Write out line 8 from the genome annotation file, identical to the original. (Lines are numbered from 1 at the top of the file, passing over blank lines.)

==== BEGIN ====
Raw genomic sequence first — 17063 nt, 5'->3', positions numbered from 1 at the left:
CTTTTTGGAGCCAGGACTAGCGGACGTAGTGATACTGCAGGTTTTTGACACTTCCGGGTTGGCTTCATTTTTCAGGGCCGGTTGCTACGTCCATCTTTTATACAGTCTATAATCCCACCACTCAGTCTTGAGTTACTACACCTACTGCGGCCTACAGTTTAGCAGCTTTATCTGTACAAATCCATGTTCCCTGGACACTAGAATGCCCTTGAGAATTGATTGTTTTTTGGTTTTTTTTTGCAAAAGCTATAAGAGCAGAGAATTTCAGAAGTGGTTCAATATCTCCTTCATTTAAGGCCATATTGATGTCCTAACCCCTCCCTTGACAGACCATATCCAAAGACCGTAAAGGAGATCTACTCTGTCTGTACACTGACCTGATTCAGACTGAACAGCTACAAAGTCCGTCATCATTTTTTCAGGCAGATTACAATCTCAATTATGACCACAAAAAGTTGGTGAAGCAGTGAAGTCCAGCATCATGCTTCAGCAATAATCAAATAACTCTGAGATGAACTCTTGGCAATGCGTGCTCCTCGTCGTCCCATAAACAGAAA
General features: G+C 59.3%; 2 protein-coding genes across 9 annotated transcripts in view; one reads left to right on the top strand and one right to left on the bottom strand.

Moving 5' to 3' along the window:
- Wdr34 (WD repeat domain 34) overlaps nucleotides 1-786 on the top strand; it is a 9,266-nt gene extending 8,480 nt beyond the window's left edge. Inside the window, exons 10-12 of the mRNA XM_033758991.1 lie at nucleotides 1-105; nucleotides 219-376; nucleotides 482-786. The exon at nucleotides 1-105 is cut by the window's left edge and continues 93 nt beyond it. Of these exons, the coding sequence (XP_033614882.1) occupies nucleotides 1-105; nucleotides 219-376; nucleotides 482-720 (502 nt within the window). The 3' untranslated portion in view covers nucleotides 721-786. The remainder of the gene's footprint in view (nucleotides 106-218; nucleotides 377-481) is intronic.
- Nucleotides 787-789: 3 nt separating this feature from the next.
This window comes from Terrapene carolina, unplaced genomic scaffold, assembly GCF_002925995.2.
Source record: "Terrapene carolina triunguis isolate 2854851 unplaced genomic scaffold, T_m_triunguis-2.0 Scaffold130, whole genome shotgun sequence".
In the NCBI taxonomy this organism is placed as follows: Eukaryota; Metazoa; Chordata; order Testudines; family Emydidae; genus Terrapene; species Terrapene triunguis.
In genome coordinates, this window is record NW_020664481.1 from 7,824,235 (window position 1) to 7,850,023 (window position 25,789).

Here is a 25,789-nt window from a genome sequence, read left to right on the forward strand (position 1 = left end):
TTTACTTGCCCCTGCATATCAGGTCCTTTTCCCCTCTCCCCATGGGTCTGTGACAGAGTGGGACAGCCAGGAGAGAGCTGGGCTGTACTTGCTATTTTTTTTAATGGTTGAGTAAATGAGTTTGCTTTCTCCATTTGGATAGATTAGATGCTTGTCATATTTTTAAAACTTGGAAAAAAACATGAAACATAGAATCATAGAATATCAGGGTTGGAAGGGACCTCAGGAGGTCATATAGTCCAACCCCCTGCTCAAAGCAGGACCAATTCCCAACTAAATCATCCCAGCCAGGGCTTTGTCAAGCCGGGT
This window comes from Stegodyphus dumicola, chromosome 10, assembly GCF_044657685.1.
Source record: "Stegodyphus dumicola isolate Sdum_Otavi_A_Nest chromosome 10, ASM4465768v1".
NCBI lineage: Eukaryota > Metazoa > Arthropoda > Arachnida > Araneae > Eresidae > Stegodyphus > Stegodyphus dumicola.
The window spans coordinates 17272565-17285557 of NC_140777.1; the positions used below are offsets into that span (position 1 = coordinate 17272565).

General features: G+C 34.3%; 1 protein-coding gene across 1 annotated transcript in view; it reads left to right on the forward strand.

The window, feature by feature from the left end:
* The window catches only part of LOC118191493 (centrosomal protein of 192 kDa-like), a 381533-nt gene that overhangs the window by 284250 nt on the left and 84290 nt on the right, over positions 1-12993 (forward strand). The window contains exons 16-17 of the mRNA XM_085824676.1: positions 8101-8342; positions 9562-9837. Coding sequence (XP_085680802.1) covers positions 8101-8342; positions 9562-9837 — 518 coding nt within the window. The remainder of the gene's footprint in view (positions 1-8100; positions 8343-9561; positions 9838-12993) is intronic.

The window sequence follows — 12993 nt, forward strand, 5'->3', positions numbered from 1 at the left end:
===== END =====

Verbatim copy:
Source record: "Terrapene carolina triunguis isolate 2854851 unplaced genomic scaffold, T_m_triunguis-2.0 Scaffold130, whole genome shotgun sequence".